Meyer Burger claims machines to produce perovskite tandem solar cells are still missing at Oxford PV’s manufacturing plant in Germany’s Brandenburg an der Havel. Despite this, Oxford PV terminated the cooperation with the turnkey machine supplier in a surprise move last week. The Swiss technology group, which now produces its own heterojunction solar cells and modules in Germany, is now considering legal action.
From pv magazine Germany
Meyer Burger has said it was taken by surprise when Oxford PV released a press statement last week announcing the completion of an expansion to its factory in Brandenburg an der Havel, Germany, which mass produces perovskite tandem solar cells. Hidden among the details was a statement saying it was terminating its exclusive partnership with the Swiss turnkey equipment supplier.
This news was even more surprising, because Oxford PV’s CTO Chris Case admitted in response to a question from pv magazine, that it still lacked one of the machines to manufacture the perovskite solar cells.
With a 19.76% stake, Meyer Burger is the largest single shareholder of Oxford PV and Gunter Erfurt, as CEO of Meyer Burger, sits on the board of directors of the PV manufacturer. However, the unilateral termination of the cooperation agreement does not appear to have been initiated via this route.
Today, Meyer Burger said it learned of the termination through the media and a letter from Oxford PV. “In view of Oxford PV’s unexpected announcement, Meyer Burger is considering legal options to enforce its rights,” said the company.
Oxford PV cited “its own strategic reasons” as the reason for terminating the cooperation agreement. In response to an inquiry from pv magazine last week, Oxford PV explained the termination by saying Meyer Burger had changed its business model, and these changes are not compatible with its own plans.
In 2019, the two PV companies entered an exclusive partnership. Their goal was to make the mass production of perovskite tandem solar cells based on Meyer Burger’s heterojunction technology market ready. To this end, Meyer Burger developed the production equipment and maintained the partnership when it announced its strategic transition from equipment manufacturer to solar cell and module producer.
Meyer Burger’s production facilities in Germany’s Bitterfeld and Freiberg have since ramped up, each with 400 MW of annual capacity. Oxford PV, which is in the process of setting up a 100 MW production facility for its tandem cells in Brandenburg an der Havel, is not yet ready.
Originally scheduled to start production this summer, Friday’s announcement now says this is targeted for 2022. The reason for the delay is on the equipment side and the impact of the Corona pandemic, Oxford PV said when asked by pv magazine.
Meyer Burger says it is skeptical about such an imminent production start. “Meyer Burger’s assessment was and is that perovskite tandem technology will only reach the technology and production maturity, product reliability and cost structure required for competitive mass production in a few years’ time.”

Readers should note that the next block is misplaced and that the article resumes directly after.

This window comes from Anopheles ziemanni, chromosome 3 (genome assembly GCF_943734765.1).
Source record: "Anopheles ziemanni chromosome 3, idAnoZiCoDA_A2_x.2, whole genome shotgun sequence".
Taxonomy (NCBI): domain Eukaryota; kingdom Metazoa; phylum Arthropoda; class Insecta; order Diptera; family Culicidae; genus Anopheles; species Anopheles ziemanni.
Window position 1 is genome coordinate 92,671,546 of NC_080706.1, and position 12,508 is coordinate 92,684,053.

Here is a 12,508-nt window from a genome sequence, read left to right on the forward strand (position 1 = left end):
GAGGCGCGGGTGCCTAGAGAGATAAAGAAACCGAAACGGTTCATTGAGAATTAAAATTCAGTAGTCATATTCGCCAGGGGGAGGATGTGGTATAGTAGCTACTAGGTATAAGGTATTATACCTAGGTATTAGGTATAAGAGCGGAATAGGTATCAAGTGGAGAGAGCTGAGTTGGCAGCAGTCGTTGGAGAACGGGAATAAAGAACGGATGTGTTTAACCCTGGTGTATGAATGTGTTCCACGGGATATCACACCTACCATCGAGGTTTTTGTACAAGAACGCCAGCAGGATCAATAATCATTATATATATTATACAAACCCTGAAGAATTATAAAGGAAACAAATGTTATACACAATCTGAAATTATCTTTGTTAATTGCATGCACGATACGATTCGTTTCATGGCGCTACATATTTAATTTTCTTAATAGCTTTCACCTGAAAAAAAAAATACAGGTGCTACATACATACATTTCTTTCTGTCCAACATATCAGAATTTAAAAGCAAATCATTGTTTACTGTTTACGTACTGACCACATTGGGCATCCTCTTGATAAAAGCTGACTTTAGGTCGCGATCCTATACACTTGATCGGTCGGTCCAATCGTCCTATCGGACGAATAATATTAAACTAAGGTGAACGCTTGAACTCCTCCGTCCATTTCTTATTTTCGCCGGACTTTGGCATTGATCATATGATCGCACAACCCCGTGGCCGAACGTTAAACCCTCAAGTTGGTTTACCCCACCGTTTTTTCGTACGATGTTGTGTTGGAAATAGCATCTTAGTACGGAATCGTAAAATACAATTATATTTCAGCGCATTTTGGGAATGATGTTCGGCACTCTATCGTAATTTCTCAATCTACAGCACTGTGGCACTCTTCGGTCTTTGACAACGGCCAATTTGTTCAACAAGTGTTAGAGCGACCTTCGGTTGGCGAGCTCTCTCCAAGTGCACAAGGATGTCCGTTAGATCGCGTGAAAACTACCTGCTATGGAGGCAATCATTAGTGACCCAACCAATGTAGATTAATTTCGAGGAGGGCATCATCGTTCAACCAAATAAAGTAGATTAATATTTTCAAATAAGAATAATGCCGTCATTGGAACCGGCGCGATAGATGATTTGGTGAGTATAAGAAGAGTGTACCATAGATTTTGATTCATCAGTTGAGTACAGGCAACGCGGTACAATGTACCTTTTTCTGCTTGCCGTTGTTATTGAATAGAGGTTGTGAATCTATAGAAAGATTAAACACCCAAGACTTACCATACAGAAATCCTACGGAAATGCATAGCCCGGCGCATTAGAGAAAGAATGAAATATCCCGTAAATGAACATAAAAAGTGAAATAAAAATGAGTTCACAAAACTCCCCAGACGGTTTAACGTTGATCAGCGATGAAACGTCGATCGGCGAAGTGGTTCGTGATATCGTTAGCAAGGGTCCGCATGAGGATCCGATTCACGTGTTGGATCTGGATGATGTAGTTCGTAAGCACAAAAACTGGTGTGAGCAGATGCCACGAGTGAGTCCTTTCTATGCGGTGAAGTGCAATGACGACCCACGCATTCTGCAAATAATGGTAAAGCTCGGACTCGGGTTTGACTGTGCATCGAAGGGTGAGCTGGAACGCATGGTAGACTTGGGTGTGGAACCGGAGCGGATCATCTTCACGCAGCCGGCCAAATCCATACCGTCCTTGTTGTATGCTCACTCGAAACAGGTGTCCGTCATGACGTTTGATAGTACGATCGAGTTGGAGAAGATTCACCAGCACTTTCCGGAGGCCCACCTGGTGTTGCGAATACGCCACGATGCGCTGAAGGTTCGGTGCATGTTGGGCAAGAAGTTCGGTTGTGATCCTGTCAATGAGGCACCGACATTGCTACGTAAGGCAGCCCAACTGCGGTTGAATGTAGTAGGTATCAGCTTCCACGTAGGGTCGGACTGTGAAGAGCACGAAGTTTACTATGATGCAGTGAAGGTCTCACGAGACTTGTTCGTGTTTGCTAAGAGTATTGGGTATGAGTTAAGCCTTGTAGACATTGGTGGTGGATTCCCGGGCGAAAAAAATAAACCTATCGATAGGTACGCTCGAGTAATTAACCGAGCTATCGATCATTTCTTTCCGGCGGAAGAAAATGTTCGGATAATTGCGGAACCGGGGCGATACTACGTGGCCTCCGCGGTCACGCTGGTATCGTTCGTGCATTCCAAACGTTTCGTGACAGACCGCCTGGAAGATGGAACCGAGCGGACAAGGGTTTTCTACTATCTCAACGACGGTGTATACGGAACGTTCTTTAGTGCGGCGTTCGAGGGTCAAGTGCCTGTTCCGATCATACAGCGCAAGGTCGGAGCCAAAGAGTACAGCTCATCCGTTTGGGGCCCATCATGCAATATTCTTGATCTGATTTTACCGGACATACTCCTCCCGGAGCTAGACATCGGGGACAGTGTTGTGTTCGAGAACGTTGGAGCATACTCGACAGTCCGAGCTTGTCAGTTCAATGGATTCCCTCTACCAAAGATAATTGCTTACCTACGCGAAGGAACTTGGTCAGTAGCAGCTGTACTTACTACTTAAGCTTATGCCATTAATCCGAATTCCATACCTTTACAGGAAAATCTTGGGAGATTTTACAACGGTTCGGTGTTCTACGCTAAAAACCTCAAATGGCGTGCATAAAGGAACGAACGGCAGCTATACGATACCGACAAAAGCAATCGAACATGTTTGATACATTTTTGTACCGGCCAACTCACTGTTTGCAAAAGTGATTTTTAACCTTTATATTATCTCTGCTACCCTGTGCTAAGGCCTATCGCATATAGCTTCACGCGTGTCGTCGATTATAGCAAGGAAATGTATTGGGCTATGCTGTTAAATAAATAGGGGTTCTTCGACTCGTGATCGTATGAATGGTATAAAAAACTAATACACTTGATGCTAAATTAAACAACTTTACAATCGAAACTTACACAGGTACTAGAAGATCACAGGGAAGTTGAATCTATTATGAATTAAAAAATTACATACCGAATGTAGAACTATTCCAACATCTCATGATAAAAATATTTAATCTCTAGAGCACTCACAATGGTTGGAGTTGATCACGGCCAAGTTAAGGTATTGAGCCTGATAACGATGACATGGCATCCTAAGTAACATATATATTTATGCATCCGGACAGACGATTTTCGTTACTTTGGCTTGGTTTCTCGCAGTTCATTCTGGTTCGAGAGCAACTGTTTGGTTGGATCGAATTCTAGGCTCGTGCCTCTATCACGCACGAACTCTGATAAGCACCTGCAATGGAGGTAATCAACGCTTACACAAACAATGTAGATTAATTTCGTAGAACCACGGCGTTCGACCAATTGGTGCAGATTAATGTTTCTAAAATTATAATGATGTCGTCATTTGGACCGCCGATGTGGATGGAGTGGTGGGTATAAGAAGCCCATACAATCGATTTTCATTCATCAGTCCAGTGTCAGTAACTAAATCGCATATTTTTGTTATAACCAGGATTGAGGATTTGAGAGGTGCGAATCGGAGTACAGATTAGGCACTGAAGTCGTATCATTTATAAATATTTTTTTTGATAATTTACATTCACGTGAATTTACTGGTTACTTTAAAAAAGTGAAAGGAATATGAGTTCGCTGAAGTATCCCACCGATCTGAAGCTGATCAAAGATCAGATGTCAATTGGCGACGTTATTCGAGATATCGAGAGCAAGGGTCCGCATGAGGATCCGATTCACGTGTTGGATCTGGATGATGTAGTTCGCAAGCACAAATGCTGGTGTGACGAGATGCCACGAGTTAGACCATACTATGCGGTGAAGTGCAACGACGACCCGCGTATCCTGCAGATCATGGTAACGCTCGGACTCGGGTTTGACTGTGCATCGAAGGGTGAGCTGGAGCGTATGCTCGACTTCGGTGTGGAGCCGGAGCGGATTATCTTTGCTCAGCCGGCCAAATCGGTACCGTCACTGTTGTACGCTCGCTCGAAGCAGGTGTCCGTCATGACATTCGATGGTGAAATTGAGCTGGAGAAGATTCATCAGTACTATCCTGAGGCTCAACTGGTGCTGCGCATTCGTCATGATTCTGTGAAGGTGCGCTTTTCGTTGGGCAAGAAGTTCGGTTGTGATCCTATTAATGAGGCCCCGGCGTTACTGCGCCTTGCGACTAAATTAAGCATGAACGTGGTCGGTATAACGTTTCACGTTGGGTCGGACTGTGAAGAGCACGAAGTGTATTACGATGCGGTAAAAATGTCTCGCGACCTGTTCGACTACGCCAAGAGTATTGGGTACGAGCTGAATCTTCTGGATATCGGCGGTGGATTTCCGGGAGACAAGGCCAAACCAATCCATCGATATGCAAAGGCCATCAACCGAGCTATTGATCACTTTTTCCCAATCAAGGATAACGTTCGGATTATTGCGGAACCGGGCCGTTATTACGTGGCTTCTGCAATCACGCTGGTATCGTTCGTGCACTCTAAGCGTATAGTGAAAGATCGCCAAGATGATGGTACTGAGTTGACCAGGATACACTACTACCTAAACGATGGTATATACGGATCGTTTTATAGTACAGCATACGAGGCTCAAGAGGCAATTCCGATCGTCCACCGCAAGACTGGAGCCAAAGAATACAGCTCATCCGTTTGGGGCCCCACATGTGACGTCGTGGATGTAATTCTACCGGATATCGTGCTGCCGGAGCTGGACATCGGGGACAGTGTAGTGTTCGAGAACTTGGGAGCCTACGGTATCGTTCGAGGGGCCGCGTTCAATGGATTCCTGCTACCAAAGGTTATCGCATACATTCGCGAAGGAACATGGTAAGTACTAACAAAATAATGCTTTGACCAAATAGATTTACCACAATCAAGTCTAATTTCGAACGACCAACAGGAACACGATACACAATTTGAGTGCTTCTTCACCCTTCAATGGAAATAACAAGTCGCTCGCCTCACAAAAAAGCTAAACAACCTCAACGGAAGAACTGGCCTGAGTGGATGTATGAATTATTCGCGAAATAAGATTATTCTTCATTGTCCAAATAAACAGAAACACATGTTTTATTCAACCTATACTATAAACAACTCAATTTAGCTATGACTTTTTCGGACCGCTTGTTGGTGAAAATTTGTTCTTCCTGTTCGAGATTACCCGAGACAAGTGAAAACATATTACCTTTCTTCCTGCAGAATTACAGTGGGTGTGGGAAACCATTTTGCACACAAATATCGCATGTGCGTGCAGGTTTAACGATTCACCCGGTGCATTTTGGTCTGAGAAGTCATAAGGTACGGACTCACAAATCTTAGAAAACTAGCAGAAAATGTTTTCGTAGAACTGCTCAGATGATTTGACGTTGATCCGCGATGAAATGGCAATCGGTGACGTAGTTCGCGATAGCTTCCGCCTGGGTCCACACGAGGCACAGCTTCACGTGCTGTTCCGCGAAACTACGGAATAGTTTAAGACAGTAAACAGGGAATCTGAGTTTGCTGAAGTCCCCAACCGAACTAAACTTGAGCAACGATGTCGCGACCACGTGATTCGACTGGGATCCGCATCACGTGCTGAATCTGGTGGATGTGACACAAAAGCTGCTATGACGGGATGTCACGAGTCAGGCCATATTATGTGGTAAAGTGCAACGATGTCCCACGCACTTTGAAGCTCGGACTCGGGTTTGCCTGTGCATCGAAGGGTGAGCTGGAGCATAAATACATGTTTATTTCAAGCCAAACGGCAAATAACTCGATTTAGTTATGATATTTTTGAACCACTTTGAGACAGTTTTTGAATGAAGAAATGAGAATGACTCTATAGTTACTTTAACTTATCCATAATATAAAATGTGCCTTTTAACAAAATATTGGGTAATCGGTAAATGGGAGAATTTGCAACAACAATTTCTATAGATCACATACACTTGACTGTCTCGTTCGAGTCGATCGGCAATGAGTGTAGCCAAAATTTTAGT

Nevertheless, perovskite tandem solar cells remain an integral part of the Swiss manufacturer’s technology roadmap. Especially since Meyer Burger has a large portfolio of processes, technologies, and production techniques for its own potential mass production of tandem solar cells and modules, based on its own developments and know-how, it said.
“This includes the essential manufacturing processes and machines for perovskite tandem solar cells and corresponding solar modules with Meyer Burger’s proprietary Smartwire interconnection technology,” it continued. It said these are essential for the cost-effective mass production of reliable products.
Oxford PV, in turn, is one of the pioneers in the development of perovskite technology, which enables significantly higher efficiencies than crystalline PV products. In December 2020, for example, the company set a new certified world record efficiency of 29.52% for its perovskite solar cells. However, no PV manufacturer in the world has yet succeeded in transferring its successes from the laboratory to mass production.
In this respect, too, Oxford PV aims to be a pioneer with its plant in Brandenburg an der Havel. “Since 2017, we have been operating a small volume line on site, which has allowed us to optimize our product and verify that we are achieving our long-term stability and manufacturability targets,” CEO Frank Averdung said after Friday’s announcement.
“Now that the technology is ready to go and the factory build is complete, we look forward to the journey ahead to achieve our mission of making perovskite photovoltaics a mainstream solar technology.”
It was the following sentence that caused some buzz – at least on the Swiss side – over the weekend: “With the achievement of this factory milestone, Oxford PV has ended its exclusive relationship with Meyer Burger.”
Despite the termination of the cooperation agreement, Oxford PV states that it does not expect this to have any impact on the delivery of the remaining machines and that Meyer Burger will fulfill its contractual obligations.
Regarding the intended scaling, the PV manufacturer refers to other production equipment suppliers for heterojunction solar cells. In addition, the company says it will rely on industry-standard equipment for thin film production for the perovskite top cell. There are many alternative suppliers for this as well, Oxford PV said. Therefore, based on its own growth plans, it will source equipment from other suppliers in the future.
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Source: pv magazine